Israel moves towards early election after coalition talks failure
Political crisis grows after meeting between PM Binyamin Netanyahu and Jewish Home leader Naftali Bennet
Israeli education minister Naftali Bennett and prime minister Binyamin Netanyahu at a cabinet meeting in 2016. Photogrph: Abir Sultan/AP
Israel has moved closer to early elections after prime minister Binyamin Netanyahu’s main coalition partner, the ultra-nationalist Jewish Home party, said it wants a vote “as soon as possible” and will press for consultations on a date on Sunday.
The call for early elections came after a meeting between Mr Netanyahu and education minister and Jewish Home leader Naftali Bennett. The two men have been locked in a tense rivalry, with Mr Bennett often criticising Mr Netanyahu from the right.
Mr Bennett had demanded the post of defence minister after the incumbent, Avigdor Lieberman, resigned earlier this week in protest over Mr Netanyahu’s Gaza policies.
A senior Jewish Home official said it became clear after the Bennett-Netanyahu meeting that there “is a need to go to elections as soon as possible”. The official said leaders of coalition parties will meet on Sunday to co-ordinate the date for early elections.
The apparent failure of the Netanyahu-Bennett meeting seemed to seal the coalition’s fate.
The departure of Mr Lieberman and his Israel Beitenu party had left the coalition with a one-seat majority in the 120-member parliament. Without Mr Bennett’s Jewish Home, Mr Netanyahu’s coalition would lose its parliamentary majority.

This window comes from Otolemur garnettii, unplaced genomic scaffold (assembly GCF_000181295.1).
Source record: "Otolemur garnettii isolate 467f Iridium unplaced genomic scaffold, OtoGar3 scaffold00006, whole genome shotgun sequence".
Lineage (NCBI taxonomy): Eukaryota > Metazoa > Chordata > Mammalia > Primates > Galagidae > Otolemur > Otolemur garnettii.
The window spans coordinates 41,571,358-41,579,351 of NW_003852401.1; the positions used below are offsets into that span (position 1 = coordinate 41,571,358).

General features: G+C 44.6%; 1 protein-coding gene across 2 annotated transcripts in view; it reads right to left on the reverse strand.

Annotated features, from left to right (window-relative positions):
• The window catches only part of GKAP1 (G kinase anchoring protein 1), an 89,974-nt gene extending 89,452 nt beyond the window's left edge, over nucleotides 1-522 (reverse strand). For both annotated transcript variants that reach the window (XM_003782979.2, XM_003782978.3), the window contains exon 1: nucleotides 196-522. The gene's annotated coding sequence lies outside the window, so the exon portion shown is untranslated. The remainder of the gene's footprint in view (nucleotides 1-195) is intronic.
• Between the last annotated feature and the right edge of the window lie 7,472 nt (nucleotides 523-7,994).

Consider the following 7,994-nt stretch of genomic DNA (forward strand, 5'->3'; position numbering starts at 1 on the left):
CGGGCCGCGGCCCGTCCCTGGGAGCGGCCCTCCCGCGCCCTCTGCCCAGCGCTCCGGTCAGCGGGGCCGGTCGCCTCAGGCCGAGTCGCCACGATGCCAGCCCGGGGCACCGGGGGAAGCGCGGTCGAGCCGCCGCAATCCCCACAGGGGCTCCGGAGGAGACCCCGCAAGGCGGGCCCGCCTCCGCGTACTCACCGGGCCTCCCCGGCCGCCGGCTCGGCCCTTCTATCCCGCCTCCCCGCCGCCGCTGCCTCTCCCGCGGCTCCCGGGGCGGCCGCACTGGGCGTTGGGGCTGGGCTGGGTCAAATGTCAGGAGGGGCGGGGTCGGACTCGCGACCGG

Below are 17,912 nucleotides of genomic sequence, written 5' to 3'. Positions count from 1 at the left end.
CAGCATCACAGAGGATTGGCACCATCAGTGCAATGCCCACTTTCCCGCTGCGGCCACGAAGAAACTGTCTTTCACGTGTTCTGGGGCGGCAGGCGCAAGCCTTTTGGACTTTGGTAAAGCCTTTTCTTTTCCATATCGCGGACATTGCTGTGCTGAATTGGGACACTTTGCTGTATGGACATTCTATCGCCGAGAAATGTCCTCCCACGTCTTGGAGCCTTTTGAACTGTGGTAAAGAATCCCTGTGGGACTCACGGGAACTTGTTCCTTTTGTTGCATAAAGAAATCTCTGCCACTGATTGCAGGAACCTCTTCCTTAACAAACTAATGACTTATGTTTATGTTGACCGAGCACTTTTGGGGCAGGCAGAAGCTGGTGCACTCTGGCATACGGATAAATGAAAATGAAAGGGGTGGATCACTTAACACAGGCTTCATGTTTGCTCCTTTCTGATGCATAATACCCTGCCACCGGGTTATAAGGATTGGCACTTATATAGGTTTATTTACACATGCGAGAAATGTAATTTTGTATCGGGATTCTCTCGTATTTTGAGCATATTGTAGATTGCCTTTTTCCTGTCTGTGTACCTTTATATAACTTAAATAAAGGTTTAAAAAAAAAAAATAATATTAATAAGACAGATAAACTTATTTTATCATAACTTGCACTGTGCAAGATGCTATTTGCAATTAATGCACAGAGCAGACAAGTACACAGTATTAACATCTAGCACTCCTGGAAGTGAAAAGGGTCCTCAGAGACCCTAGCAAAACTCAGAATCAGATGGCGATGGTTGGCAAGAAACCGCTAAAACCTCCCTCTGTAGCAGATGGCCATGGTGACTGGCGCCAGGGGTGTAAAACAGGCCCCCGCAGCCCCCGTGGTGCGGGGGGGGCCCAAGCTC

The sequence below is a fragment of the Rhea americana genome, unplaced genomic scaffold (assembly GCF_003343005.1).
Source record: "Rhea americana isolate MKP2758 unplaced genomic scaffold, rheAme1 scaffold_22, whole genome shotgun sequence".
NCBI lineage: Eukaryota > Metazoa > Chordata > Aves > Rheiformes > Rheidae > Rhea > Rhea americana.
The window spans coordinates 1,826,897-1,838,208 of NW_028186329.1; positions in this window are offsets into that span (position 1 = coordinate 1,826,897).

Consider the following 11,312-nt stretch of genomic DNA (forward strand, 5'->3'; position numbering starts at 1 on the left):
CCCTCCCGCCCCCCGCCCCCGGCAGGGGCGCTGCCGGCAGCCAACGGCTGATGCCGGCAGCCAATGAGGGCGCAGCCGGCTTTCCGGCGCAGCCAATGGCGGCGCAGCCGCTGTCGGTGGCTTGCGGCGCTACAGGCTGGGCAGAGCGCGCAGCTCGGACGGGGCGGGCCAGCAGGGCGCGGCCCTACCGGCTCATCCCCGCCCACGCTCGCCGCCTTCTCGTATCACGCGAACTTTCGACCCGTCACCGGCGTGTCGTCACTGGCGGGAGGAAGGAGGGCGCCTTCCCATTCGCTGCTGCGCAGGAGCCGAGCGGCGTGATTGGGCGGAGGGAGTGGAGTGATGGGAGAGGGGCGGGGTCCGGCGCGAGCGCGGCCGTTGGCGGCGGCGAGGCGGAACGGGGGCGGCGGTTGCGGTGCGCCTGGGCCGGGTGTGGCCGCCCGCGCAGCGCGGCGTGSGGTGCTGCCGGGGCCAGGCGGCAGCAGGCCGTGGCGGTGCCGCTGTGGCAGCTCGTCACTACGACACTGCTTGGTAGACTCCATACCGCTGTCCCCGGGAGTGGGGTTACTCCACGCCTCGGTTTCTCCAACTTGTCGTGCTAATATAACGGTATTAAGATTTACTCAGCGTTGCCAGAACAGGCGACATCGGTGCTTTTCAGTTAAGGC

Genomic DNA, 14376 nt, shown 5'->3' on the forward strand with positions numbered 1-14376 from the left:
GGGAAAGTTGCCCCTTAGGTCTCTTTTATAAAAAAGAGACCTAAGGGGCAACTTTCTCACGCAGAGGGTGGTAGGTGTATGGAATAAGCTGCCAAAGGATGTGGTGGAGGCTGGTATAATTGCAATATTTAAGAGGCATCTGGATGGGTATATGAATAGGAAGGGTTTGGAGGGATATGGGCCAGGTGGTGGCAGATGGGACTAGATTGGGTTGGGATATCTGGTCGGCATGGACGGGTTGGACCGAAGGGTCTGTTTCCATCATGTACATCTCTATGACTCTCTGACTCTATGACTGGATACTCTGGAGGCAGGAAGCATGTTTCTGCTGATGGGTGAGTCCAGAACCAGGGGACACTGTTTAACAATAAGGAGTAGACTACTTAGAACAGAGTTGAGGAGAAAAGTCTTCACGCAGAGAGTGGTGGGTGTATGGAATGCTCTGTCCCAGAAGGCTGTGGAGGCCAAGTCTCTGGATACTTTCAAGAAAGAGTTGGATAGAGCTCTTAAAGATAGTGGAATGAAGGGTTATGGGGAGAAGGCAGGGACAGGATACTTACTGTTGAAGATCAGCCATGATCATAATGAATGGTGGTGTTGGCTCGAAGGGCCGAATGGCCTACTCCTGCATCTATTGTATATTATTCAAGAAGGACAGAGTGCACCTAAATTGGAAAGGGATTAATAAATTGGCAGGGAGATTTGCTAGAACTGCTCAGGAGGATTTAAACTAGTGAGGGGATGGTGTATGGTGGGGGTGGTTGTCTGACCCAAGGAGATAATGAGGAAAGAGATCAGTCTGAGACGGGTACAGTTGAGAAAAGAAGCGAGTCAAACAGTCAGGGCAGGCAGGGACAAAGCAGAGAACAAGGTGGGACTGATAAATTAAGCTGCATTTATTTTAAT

The political crisis began with a botched Israeli undercover raid in Gaza on Sunday, which led to two days of intense cross-border fighting. Gaza’s militant Hamas rulers fired hundreds of rockets at southern Israel, while Israeli planes targeted scores of targets in Gaza.
After two days, Egypt brokered an informal truce between Israel and Hamas. Mr Netanyahu averted a war, but drew blistering criticism from ultra-nationalists. Mr Lieberman resigned in protest on Wednesday.
On Friday, he toured southern Israel and accused Mr Netanyahu of being soft on terrorism. He said the Gaza policy was strengthening Hamas. He claimed the truce will put southern Israel under a growing threat from Hamas, similar to the threat posed to northern Israel by Lebanon’s heavily armed Hizbullah militia.
“It’s impossible that after Hamas launches 500 rockets at the Israeli border communities, the heads of Hamas are actually getting immunity from the Israeli cabinet,” Mr Lieberman told reporters.
“We are now feeding a monster” that will grow if not stopped, he said. “Within a year we will have a twin brother of Hizbullah, with all the implications.”
But on Friday, Hamas kept border protests widely restrained. Thousands of Palestinians participated in a Hamas-led rally along the perimeter fence dividing Gaza from Israel, with most crowds staying 300m from the fence.
However, Gaza’s health ministry said 40 Palestinians were wounded, 18 by live fire from Israeli forces. Witnesses said others were wounded in stone-throwing incidents at the usual five protest locations.
No tyre burnings or attempts to breach the fence were reported. Such acts have often triggered lethal Israeli army fire, and since the near-weekly protests began in March, more than 170 Palestinians have been killed.
Hamas is pressing for an end to an Israeli-Egyptian blockade that has beleaguered Gaza’s two million residents since the Islamic group took full power there in 2007.
Before the Israeli commando raid that went awry, Israel allowed Qatar to deliver the equivalent of €13 million as a first instalment to help Hamas pay civil servants long overdue salaries. The move was seen as an attempt to defuse tension, but Mr Lieberman criticised it as yet another measure that would strengthen Hamas. – AP